Dan Janison has been a reporter at Newsday since 1997.
Voters mostly presume that the candidates they choose for public office will stay put for their full terms. You'd never hear a campaign slogan that goes, "I'll serve until something irresistible comes up."
This week Democrat Mark Lesko announced -- 7 1/2 months into a two-year term -- his resignation as Brookhaven supervisor to lead the private Accelerate Long Island organization. A GOP leader's description of this as "the ultimate act of cowardice" rings more than a bit melodramatic, though the question arises whether Lesko damages his long-term political prospects.
"I'm not really thinking about politics in the long run," Lesko replied Thursday. "This is about the region and creating jobs."
Further, Lesko noted that elected officials often leave for private opportunities or to join the staffs of governors or presidents or seek other public offices.
Whatever the partisan fallout of Lesko's early departure, voters do seem magnanimous about holding candidates harmless for their career moves. At least that's the case when popular office-seekers try to move up in public life.
Hillary Rodham Clinton, while seeking a second U.S. Senate term, said rather unconvincingly when asked in October 2006: "I am not looking past this election." Less than three months later, after an easy re-election, she announced her bid for president. She lost the primaries to Barack Obama -- but not for lack of support in New York.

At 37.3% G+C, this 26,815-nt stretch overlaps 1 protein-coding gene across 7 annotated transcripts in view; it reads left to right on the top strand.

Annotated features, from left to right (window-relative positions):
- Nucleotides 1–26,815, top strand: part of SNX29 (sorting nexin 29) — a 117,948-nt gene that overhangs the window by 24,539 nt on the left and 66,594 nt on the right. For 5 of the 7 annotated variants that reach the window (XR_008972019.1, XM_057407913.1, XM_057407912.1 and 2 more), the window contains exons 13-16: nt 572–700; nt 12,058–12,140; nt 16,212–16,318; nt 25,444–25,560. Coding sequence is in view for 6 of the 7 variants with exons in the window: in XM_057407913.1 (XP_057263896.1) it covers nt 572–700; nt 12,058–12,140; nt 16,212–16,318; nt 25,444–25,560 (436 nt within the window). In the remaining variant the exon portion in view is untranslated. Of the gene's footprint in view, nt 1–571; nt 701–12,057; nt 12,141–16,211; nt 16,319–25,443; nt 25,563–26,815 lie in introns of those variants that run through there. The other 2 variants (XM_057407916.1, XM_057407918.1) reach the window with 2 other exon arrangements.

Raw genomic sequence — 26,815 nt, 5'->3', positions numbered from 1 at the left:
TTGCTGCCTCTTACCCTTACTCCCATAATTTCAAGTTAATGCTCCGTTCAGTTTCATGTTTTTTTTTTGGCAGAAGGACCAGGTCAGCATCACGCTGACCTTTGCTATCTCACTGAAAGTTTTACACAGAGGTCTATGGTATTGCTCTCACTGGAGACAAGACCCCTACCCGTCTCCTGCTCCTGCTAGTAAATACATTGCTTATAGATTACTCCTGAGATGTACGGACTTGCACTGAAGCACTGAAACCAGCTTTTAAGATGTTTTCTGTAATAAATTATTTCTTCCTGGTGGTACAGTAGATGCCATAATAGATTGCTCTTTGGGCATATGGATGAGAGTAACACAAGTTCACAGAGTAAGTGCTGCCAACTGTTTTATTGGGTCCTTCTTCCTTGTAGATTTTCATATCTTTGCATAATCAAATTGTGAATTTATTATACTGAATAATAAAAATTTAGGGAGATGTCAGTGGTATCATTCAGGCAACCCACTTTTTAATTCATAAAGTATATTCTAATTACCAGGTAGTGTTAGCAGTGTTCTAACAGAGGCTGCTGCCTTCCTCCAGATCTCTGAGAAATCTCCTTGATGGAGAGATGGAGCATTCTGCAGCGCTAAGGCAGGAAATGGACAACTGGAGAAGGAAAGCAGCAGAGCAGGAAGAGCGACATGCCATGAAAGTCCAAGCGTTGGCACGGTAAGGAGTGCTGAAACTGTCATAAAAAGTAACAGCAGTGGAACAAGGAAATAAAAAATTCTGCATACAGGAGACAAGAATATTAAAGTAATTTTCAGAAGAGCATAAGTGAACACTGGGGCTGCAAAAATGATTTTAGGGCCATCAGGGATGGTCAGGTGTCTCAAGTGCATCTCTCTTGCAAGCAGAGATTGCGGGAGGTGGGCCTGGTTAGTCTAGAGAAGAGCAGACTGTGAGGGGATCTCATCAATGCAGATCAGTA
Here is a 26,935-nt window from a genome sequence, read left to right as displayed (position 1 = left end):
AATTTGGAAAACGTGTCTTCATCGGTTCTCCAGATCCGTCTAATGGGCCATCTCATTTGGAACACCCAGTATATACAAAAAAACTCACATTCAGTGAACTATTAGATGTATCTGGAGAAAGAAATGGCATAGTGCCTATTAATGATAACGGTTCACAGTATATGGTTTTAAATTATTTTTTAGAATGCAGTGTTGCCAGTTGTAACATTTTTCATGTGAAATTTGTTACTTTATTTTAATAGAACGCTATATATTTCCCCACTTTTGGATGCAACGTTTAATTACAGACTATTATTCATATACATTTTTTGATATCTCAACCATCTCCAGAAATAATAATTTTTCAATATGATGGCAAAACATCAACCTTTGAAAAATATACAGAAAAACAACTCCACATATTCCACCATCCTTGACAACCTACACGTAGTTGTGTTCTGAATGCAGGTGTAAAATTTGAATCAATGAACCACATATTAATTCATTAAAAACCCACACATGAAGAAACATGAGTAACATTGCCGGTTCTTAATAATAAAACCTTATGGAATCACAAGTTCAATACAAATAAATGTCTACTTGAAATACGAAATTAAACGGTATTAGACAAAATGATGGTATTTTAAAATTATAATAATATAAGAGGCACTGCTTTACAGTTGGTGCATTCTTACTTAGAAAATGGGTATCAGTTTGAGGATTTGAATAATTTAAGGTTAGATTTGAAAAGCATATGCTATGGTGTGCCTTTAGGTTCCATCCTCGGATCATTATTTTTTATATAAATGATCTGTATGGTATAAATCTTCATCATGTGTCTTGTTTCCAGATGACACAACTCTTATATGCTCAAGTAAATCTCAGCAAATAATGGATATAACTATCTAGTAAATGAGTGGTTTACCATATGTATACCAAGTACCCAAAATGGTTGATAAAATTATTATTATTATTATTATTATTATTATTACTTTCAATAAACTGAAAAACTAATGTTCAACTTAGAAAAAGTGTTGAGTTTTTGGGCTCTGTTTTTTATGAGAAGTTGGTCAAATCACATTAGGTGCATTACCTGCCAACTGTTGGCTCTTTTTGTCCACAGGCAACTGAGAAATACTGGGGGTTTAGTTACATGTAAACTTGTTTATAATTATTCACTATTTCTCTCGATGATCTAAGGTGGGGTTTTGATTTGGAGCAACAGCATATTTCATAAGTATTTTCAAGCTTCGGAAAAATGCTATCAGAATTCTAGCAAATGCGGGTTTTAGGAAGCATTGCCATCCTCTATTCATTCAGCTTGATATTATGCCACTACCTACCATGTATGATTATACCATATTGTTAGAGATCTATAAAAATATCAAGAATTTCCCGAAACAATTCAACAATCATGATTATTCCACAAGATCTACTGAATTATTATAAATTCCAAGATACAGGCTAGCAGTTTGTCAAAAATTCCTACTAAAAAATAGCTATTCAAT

Now, as Clinton's Democratic Senate successor, Kirsten Gillibrand, seeks a six-year term of her own, backers of the Republican challenger, Wendy Long, are posing the "commitment" question, with some speculating on the quite-unlikely prospect of a Gillibrand presidential candidacy.
Michael Long, executive director of the state Conservative Party (no relation to Wendy Long), issued a statement this week saying Gillibrand "needs to come clean. . . . Is she running for U.S. Senate or president?" and claiming Gillibrand has an ambitious agenda "to create a national network of supporters to promote a 2016 bid."
Publicly, Gillibrand has limited her future-presidential statements to urging Clinton to run in four years -- and draws attention to her efforts to raise money for Democratic women elsewhere in the country seeking to oust GOP House incumbents.
Getting mentioned for president, however casually, won't usually hurt anyone -- even with chairman Long likening Gillibrand to the fictional "Tracy Flick," a ruthless and overwrought candidate for high-school president portrayed by Reese Witherspoon in the 1999 film "Election."
Asked about a "full term" commitment in 2009, a spokesman for Nassau District Attorney Kathleen Rice's re-election campaign said, "There isn't a single person in any profession that can make that promise honestly, because things happen, and life and landscapes change." The next year she ran unsuccessfully in a primary for state attorney general, but seems no worse for wear.
Sometimes the question of voter forgiveness has a different twist..
In his 1992 re-election bid, Sen. Alfonse D'Amato said "three terms was more than enough" for senators and "this will be the last time I run for public office." He won that year -- and later sought another term. But few would attribute his 1998 defeat to Democrat Charles Schumer to breaking a self-imposed term-limit pledge.
Generally, the rules on comings and goings are pretty loose in public life.